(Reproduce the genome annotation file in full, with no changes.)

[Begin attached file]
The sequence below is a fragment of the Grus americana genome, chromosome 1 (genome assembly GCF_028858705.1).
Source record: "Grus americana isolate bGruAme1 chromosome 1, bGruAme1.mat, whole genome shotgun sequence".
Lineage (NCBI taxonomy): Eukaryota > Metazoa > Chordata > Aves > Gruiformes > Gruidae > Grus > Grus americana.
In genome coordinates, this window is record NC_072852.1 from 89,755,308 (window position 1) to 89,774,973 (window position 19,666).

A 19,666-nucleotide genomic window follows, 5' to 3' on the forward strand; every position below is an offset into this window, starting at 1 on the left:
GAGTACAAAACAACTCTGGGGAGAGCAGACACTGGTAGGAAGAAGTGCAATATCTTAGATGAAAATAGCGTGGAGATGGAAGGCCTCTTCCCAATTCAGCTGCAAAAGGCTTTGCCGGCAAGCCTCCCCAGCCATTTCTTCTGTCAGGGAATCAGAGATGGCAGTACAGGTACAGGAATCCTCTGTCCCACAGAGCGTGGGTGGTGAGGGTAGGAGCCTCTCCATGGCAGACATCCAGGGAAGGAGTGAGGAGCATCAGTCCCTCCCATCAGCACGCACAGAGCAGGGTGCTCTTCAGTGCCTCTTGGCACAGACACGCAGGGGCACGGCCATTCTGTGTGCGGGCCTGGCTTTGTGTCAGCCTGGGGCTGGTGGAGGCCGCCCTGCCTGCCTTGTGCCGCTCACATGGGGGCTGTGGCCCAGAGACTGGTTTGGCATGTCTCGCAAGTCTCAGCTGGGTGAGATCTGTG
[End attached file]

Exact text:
The sequence below is a fragment of the Grus americana genome, chromosome 1 (genome assembly GCF_028858705.1).
Source record: "Grus americana isolate bGruAme1 chromosome 1, bGruAme1.mat, whole genome shotgun sequence".
Lineage (NCBI taxonomy): Eukaryota > Metazoa > Chordata > Aves > Gruiformes > Gruidae > Grus > Grus americana.
In genome coordinates, this window is record NC_072852.1 from 89,755,308 (window position 1) to 89,774,973 (window position 19,666).

A 19,666-nucleotide genomic window follows, 5' to 3' on the forward strand; every position below is an offset into this window, starting at 1 on the left:
GAGTACAAAACAACTCTGGGGAGAGCAGACACTGGTAGGAAGAAGTGCAATATCTTAGATGAAAATAGCGTGGAGATGGAAGGCCTCTTCCCAATTCAGCTGCAAAAGGCTTTGCCGGCAAGCCTCCCCAGCCATTTCTTCTGTCAGGGAATCAGAGATGGCAGTACAGGTACAGGAATCCTCTGTCCCACAGAGCGTGGGTGGTGAGGGTAGGAGCCTCTCCATGGCAGACATCCAGGGAAGGAGTGAGGAGCATCAGTCCCTCCCATCAGCACGCACAGAGCAGGGTGCTCTTCAGTGCCTCTTGGCACAGACACGCAGGGGCACGGCCATTCTGTGTGCGGGCCTGGCTTTGTGTCAGCCTGGGGCTGGTGGAGGCCGCCCTGCCTGCCTTGTGCCGCTCACATGGGGGCTGTGGCCCAGAGACTGGTTTGGCATGTCTCGCAAGTCTCAGCTGGGTGAGATCTGTG